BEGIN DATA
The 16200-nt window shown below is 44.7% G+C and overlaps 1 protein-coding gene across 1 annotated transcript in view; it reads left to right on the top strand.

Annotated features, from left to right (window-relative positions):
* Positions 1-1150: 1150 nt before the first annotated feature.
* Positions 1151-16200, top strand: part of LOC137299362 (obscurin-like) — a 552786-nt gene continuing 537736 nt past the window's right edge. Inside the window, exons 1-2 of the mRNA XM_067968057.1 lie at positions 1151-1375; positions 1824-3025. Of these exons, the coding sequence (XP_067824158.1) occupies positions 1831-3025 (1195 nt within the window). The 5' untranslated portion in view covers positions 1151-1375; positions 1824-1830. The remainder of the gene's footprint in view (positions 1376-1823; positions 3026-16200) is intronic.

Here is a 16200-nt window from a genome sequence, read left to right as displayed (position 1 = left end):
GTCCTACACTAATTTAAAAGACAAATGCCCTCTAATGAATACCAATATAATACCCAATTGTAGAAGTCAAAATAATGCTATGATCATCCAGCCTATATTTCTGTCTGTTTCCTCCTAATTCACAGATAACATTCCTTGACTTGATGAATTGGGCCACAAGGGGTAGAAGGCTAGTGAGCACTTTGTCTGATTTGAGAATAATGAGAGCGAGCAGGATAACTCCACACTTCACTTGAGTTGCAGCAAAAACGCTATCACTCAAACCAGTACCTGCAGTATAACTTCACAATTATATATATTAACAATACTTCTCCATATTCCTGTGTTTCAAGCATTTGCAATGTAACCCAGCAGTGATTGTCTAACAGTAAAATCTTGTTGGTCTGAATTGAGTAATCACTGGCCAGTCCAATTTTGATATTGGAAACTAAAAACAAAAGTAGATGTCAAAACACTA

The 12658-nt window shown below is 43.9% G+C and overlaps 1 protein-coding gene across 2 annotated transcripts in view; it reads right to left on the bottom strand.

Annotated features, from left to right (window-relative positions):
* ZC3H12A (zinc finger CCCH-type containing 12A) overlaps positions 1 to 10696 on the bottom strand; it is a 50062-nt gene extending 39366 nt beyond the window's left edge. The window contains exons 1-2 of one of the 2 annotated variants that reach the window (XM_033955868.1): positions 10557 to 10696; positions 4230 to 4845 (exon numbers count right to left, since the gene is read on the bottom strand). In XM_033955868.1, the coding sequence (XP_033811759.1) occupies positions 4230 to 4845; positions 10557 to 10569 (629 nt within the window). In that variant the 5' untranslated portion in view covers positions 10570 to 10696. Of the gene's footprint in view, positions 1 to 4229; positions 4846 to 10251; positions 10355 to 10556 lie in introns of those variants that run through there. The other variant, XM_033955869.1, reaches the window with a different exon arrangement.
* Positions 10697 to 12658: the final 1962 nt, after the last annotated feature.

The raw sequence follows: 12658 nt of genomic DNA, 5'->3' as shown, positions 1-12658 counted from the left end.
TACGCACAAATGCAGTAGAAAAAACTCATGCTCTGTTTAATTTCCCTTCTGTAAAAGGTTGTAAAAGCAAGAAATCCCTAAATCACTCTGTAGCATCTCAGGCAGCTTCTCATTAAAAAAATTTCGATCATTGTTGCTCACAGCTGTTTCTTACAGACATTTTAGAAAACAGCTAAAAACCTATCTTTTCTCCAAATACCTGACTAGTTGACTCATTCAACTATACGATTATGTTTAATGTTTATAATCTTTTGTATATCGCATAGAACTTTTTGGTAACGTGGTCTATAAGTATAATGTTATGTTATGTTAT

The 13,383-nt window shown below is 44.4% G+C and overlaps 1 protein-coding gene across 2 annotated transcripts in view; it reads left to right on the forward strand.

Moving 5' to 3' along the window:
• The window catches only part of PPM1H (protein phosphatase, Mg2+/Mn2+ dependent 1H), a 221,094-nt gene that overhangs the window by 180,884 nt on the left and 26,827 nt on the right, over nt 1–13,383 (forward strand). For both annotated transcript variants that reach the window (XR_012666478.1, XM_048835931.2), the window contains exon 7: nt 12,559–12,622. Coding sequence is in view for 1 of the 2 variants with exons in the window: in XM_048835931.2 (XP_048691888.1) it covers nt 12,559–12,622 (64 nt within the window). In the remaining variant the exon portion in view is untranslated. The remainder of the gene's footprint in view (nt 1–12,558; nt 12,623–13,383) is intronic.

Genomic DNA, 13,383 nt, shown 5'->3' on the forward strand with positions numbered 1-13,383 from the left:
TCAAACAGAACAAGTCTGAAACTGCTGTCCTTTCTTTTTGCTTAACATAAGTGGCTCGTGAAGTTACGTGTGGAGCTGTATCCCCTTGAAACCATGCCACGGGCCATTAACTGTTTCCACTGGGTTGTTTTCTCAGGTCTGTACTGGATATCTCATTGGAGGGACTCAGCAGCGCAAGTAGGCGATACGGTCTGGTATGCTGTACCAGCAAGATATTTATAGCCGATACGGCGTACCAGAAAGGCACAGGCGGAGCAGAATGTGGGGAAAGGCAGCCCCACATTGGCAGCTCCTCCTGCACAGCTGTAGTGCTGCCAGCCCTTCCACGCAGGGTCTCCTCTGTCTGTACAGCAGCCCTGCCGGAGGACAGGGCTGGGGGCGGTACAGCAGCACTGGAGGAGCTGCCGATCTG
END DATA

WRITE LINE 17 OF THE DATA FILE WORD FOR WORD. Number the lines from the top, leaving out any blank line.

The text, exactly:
TCAAACAGAACAAGTCTGAAACTGCTGTCCTTTCTTTTTGCTTAACATAAGTGGCTCGTGAAGTTACGTGTGGAGCTGTATCCCCTTGAAACCATGCCACGGGCCATTAACTGTTTCCACTGGGTTGTTTTCTCAGGTCTGTACTGGATATCTCATTGGAGGGACTCAGCAGCGCAAGTAGGCGATACGGTCTGGTATGCTGTACCAGCAAGATATTTATAGCCGATACGGCGTACCAGAAAGGCACAGGCGGAGCAGAATGTGGGGAAAGGCAGCCCCACATTGGCAGCTCCTCCTGCACAGCTGTAGTGCTGCCAGCCCTTCCACGCAGGGTCTCCTCTGTCTGTACAGCAGCCCTGCCGGAGGACAGGGCTGGGGGCGGTACAGCAGCACTGGAGGAGCTGCCGATCTG